It’s very rare, but occasionally I will come across a swap so insanely built that I am awestruck. This is certainly such an occasion.
Mazda released the first generation FB-Series Rx-7 in the States in 1978. The Rx7 always had a unique rotary engine. The FB had a 12a, which was a 1.2 liter and had 100 horsepower with 100 ft-lbs of torque. By 1984, the car had grown into a version called a GSL-SE. It had a 13b engine, which was fuel injected, 1.3 liters in size, and had 135 horsepower with 133 ft-lbs of torque. At only 2,400 lbs, these things were pretty peppy. I owned one in high school. Mine got pretty bad gas mileage, and the steering (which is a recirculating ball design) was pretty bad. But I remember when Car & Driver magazine did a write-up on the SE version, and they something about “entire city blocks can be covered sideways.” Well, maybe if you are a Car & Driver editor, and not a pimply teenage dude with an 89k mile example with worn out steering. I introduced mine to a ditch or two trying to prove that statement.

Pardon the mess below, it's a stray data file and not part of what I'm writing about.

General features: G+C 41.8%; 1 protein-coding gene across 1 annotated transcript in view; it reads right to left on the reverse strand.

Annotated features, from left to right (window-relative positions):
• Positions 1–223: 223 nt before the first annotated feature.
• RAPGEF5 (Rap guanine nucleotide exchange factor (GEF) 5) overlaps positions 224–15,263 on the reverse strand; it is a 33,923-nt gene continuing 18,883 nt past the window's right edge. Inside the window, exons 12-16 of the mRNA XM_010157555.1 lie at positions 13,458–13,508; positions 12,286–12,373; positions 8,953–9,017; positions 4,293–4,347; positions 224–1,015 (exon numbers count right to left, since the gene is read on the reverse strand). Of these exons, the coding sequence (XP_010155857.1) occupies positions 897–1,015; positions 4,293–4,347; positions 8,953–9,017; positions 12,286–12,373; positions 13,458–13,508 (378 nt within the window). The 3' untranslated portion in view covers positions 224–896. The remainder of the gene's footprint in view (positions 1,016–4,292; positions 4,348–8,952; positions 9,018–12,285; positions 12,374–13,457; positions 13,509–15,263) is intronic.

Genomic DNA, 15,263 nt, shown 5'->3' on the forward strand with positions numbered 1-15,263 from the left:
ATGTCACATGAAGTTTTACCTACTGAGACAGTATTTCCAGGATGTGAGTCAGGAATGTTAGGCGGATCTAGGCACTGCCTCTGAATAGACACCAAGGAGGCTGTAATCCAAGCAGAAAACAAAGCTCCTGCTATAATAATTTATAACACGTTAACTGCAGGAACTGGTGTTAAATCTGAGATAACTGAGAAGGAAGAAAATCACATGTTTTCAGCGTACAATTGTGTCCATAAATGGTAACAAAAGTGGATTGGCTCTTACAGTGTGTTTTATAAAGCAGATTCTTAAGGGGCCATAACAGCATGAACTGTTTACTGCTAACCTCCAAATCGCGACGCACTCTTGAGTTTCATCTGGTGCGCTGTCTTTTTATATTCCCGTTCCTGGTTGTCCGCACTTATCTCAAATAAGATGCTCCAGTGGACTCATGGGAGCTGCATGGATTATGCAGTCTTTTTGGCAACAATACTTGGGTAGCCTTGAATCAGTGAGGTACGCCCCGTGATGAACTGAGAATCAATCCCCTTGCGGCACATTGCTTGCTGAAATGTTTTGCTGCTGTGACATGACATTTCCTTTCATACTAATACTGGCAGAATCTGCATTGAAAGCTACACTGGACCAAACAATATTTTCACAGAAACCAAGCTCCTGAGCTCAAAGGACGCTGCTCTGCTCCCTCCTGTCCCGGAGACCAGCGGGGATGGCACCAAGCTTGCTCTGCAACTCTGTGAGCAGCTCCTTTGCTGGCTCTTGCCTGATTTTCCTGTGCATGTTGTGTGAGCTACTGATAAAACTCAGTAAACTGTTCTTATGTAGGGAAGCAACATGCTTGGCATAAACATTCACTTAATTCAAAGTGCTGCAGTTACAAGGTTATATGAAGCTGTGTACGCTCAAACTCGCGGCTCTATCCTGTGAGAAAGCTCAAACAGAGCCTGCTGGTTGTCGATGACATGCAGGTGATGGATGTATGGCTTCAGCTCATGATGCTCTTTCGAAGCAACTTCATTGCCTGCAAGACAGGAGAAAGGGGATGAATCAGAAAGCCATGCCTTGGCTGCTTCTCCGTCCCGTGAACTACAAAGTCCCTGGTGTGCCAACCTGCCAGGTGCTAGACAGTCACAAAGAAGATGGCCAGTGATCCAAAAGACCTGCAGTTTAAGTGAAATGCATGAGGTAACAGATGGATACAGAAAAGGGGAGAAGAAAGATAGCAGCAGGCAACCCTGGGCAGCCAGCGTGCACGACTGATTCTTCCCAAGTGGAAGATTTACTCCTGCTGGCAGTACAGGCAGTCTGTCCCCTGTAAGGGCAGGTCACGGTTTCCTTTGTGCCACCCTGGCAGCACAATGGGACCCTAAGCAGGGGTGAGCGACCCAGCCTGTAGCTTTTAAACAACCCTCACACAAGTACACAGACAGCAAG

Doing a high quality swap in a nice shop when you have lots of money and the best tools and just buying all the parts you need is one thing. But when you see something ultra-fine and it’s apparent that it was all done by hand… awesome.
Well what do you know, it’s a very custom Nissan KA24DE engine. These were used in the Xterra, 240SX, etc. Stock power level was around 155 hp. This old girl is laying down 400whp at 16psi of boost on pump gas:
bored 0.040″ over
hand ported head
crower valve springs with oversized valves
bc cams and titanium retainers
stainless steel tubular manifold
water cooled tial 44mm external wastegate
q45 throttle body
evo 8 intercooler
cast aluminum oil pan with windage tray and crank scraper
There are so many little handmade touches. Like the strut tower brace, a hydraulic engine damper, little perfect gussets on the intake manifold. Electronic cruise control on a swap car? Why not. The entire front and rear brake system were transposed from an Evo 8. That kind of crap takes forever to fabricate and install and troubleshoot. And yes, those are Enkei Bortex F17 rims (17×7 front, 17×8 rear).
I don’t know who built this thing, but wow. Kudos. This was posted on Radium Engineering’s website.